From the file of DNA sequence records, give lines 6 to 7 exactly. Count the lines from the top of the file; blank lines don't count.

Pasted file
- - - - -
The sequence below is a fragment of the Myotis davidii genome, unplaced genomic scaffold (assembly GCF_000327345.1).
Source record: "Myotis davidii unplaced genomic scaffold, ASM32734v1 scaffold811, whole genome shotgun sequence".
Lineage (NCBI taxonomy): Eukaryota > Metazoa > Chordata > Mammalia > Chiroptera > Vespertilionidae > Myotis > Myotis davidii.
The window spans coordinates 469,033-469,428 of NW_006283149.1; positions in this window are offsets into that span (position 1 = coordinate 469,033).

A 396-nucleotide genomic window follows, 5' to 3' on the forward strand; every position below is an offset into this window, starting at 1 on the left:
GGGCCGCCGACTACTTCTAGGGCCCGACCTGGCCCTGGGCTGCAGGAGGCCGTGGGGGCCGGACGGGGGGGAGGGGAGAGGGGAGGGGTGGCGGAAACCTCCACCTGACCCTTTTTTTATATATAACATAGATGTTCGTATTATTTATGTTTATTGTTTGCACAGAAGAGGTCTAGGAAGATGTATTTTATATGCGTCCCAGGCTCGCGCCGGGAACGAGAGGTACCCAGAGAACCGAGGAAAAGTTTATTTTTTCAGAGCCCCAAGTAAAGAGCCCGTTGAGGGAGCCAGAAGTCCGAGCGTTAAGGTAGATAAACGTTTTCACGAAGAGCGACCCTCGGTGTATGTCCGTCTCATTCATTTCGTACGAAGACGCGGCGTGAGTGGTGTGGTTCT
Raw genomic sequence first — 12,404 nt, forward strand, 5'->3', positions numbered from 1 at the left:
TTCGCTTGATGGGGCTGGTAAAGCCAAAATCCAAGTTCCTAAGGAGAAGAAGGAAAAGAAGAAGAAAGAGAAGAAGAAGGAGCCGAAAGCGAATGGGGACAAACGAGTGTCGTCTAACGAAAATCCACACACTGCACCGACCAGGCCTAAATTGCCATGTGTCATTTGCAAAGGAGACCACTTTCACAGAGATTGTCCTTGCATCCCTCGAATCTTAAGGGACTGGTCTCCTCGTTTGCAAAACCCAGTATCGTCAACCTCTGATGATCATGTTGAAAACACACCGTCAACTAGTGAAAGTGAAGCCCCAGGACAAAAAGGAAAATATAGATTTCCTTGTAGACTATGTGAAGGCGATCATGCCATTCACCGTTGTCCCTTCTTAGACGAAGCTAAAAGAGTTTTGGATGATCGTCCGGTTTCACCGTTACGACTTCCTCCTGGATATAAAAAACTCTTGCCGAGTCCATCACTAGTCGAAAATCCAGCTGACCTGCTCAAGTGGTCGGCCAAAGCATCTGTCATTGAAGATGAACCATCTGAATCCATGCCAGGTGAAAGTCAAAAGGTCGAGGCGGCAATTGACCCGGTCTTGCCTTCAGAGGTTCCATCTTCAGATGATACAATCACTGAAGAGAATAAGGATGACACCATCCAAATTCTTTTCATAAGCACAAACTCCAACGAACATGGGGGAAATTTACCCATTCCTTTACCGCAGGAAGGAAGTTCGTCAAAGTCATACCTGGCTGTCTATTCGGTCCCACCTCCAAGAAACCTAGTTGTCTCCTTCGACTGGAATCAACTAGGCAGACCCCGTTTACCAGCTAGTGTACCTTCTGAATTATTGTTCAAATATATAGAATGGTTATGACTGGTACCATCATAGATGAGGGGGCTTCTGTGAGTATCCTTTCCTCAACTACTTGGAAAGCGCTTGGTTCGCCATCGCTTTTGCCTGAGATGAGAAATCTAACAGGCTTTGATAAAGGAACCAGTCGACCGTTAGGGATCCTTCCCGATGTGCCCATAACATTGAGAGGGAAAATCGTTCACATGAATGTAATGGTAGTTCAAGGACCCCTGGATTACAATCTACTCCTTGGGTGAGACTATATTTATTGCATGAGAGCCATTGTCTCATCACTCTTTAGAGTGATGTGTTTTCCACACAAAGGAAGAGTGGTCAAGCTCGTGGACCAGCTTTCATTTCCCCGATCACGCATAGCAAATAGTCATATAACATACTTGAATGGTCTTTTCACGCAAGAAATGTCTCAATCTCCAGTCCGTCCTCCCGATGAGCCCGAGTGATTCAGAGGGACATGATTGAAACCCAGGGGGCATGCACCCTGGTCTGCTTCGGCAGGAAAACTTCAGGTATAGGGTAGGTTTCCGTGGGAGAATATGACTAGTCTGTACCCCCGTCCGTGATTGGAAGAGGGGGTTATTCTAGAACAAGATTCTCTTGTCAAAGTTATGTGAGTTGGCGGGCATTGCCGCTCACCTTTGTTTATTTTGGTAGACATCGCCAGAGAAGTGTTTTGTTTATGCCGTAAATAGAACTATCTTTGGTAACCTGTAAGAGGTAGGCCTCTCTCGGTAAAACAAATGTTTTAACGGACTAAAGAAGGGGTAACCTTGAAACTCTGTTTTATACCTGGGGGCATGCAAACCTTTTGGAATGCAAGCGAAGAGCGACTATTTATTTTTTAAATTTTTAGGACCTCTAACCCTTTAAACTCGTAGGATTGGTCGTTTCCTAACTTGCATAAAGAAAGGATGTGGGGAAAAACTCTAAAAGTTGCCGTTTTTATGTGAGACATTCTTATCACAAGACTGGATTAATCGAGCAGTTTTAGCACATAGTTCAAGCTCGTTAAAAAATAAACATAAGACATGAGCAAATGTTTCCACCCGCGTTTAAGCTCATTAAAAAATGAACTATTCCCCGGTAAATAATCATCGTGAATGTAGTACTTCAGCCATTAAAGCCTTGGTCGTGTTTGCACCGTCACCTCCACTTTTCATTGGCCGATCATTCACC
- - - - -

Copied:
GGGCCGCCGACTACTTCTAGGGCCCGACCTGGCCCTGGGCTGCAGGAGGCCGTGGGGGCCGGACGGGGGGGAGGGGAGAGGGGAGGGGTGGCGGAAACCTCCACCTGACCCTTTTTTTATATATAACATAGATGTTCGTATTATTTATGTTTATTGTTTGCACAGAAGAGGTCTAGGAAGATGTATTTTATATGCGTCCCAGGCTCGCGCCGGGAACGAGAGGTACCCAGAGAACCGAGGAAAAGTTTATTTTTTCAGAGCCCCAAGTAAAGAGCCCGTTGAGGGAGCCAGAAGTCCGAGCGTTAAGGTAGATAAACGTTTTCACGAAGAGCGACCCTCGGTGTATGTCCGTCTCATTCATTTCGTACGAAGACGCGGCGTGAGTGGTGTGGTTCT
Raw genomic sequence first — 12,404 nt, forward strand, 5'->3', positions numbered from 1 at the left: